Under the Tribal Refit and Update Modernisation Program (TRUMP), a total reconstruction of the superstructure, new propulsion, weaponry and electronics was carried out.  During the Gulf War, before HMCS Algonquin had been able to undergo her TRUMP refit, she was given a Mk. 15 Phalanx close-in weapons system (CIWS) on her quarterdeck as part of the upgrades given to ships deploying to the Persian Gulf.

The displacement of the ships increased to 5,100 long tons (5,200 t) at deep load after all the changes.  The propulsion was overhauled also, with two GM Allison 570KF cruising turbines being installed in place of the Pratt & Whitney models which created 12,800 shaft horsepower (9,500 kW).  The funnels were reconstructed replacing the twin outward-angled funnels with one large square funnel.  This required the two uptakes being brought together and encased in a forced-air cooling system. This was done to reduce the infrared signature.

As part of the TRUMP refit, the entire armament was overhauled.  The OTO Melara 5-inch gun was removed and replaced by a 29-cell Mk. 41 vertical launch system (VLS) for the SM-2 Block 2 surface-to-air missile.  The Mk. 41 VLS system was placed in the reconstructed forecastle deck.  In 'B' position an OTO Melara 76-mm (3-inch) Super Rapid gun was installed in the space vacated by the removal of the Sea Sparrow launchers.  A Mk. 15 Phalanx CIWS was placed abaft the remodelled funnel.  The ships also received new radar and sonar, with new shield decoy launchers, the SLQ-504 Canadian Electronic Warfare System (CANEWS) and ULQ-6 electronic countermeasures.  (Wikipedia)

HMCS Iroquois (DDH 280)

(Dirtsc Photo)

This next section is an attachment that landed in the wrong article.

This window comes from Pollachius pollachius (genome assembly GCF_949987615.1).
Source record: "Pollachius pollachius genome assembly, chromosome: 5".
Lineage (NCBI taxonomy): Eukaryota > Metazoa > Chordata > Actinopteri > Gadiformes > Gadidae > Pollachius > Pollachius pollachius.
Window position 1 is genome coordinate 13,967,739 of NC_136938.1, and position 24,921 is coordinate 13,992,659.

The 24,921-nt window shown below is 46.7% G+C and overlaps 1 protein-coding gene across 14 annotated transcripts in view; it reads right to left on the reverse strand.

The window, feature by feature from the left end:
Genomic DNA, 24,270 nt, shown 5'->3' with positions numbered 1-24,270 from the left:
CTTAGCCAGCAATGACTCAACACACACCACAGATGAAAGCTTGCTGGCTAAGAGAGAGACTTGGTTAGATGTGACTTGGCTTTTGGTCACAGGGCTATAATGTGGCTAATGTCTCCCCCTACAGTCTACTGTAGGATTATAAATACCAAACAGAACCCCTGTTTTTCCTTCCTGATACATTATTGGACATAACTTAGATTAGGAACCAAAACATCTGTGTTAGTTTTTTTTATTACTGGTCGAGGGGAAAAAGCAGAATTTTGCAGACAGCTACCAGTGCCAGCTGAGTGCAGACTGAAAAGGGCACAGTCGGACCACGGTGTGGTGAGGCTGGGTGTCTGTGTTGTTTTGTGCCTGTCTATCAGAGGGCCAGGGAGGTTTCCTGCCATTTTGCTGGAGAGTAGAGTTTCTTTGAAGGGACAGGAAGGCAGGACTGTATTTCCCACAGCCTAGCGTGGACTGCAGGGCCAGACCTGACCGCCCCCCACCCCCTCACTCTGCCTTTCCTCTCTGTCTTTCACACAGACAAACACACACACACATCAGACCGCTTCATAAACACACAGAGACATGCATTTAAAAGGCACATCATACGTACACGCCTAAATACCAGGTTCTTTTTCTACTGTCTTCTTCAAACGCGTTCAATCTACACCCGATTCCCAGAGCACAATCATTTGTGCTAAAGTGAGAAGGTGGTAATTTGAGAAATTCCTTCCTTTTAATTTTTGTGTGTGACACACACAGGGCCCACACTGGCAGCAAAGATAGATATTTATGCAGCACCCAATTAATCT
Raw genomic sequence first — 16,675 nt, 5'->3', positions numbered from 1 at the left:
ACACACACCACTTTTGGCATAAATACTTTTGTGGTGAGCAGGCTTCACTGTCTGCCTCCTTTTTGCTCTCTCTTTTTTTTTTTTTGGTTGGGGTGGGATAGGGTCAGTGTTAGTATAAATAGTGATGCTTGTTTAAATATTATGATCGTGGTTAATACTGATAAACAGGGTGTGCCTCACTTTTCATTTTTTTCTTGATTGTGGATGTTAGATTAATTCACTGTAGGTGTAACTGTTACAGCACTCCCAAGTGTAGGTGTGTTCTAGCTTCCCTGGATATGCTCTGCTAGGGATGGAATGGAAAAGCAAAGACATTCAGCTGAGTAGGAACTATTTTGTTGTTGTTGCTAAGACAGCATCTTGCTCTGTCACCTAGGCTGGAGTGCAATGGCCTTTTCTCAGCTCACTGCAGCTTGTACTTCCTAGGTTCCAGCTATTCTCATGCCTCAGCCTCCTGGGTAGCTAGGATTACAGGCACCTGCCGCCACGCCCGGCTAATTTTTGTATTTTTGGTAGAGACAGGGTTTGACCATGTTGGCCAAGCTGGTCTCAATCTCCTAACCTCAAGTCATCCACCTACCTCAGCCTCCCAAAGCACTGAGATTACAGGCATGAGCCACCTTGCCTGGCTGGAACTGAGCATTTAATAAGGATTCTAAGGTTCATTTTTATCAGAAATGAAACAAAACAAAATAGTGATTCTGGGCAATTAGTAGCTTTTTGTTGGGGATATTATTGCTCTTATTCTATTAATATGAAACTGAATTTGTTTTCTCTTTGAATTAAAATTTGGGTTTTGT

HMCS Iroquois (DDH 280).  First of her class, HMCS Iroquois (DDH 280) was built by Marine Industries Ltd. at Sorel and commissioned on 29 July 1972.   In 1978 she took part in exercises off Portugal, with French units in the Bay of Biscay, and with German units off the coast of Denmark, returning home on 7 Jul 1978 after logging some 14,300 nautical miles.  In Sep 1980, HMCS Iroquois was the subject of shock trials for the 280 class.  These took place off the coast of Nova Scotia.  After the 3rd and largest of the explosions, HMCS Iroquois had to be towed back to port.  During this evolution, one of the tow lines parted and killed a crewman, Robert J. Purcell, on the tug Glenevis.  On 4/5 Dec 1983, while on fishery patrol off the Grand Banks, HMCS Iroquois answered an SOS from the Panamanian-registered Ho Ming 5, in danger of capsizing owing to shifting cargo. In gale-force winds, the destroyer’s Sea King took off eleven of the twenty-man crew, the remaining nine being rescued by her Zodiacs.  Eighteen of her ship’s company were decorated for their bravery during the episode.  She underwent her TRUMP refit between 1 Nov 1989 and 3 Jul 1992.  Between 25 Sep 1993 and 15 Apr 1994, she served with the blockading force off the coast of the former Yugoslavia.  While so employed she conducted 98 boardings.  Relived by HMCS Halifax on 15 Apr 1994, she returned to Halifax, arriving on 25 Apr 1994.  She was appointed the flagship of Maritime Operations Group 1 (MOG 1) on 17 Jun 1995.  Maritime Operations Group 1 left Halifax on 22 Feb 1996 and headed south for exercises, stopping in Grenada where she played host to Prime Minister Jean Chrétien and a number of Caribbean heads of state.  Aug 1998 saw HMCS Iroquois replace HMCS Athabaskan as the flagship of the NATO Standing Naval Force Atlantic (SNFL).  She returned to Halifax on 15 Dec 1998.  On 21 Mar 2000, HMCS Iroquois, as a member of a Canadian Task Group, left Halifax and headed south for spring exercises.  While enroute south, news arrived that the bulk carrier Leader L had gone down some 700 kilometres northeast of Bermuda.  The task group was re-directed to offer assistance.  13 survivors were picked up along with six bodies, 12 sailors were missing. HMCS Iroquois landed the survivors and bodies in Bermuda before rejoining the task group.  On 17 Oct 2001, with HMCS Charlottetown and HMCS Preserver, HMCS Iroquois departed Halifax for the Arabian Sea to support a US- led coalition against international terrorism. She returned to Halifax on 27 Apr 2002.  In the course of that 193-day deployment, she spent 171 days at sea, 51 of them consecutively, one of the longest continuous patrols in the history of the RCN.  Soon after departing Halifax for a second deployment to the Arabian Sea, on 27 Feb 2003 she suffered a Sea King crash on deck, fortunately without serious injuries.  Upon arriving in the Arabian Sea, she served as the flagship of the multi-national Task Force 151 from Mar to July 2003.  She made a third deployment to the Arabian Sea as flagship of the multi-national Task Force 150, Jun-Sep 2008.  In her last years of service, she performed two major representational voyages: to Baltimore, Maryland, in Jun 2012 for the War of 1812 Bicentennial; and to Liverpool, UK, in May 2013 for the 70th anniversary commemoration of the Battle of the Atlantic.  In 2014, it was found that rust had caused extensive damage to her hull and she was laid up alongside Halifax, where she was deemed not worth repairing.  HMCS Iroquois was paid-off on 1 May 2015 at HMC Dockyard, Halifax.  At 1600 on 24 Nov 2016, under tow from the tug Atlantic Spruce, the former HMCS Iroquois departed Halifax en route to Liverpool, NS and the breaker's yard.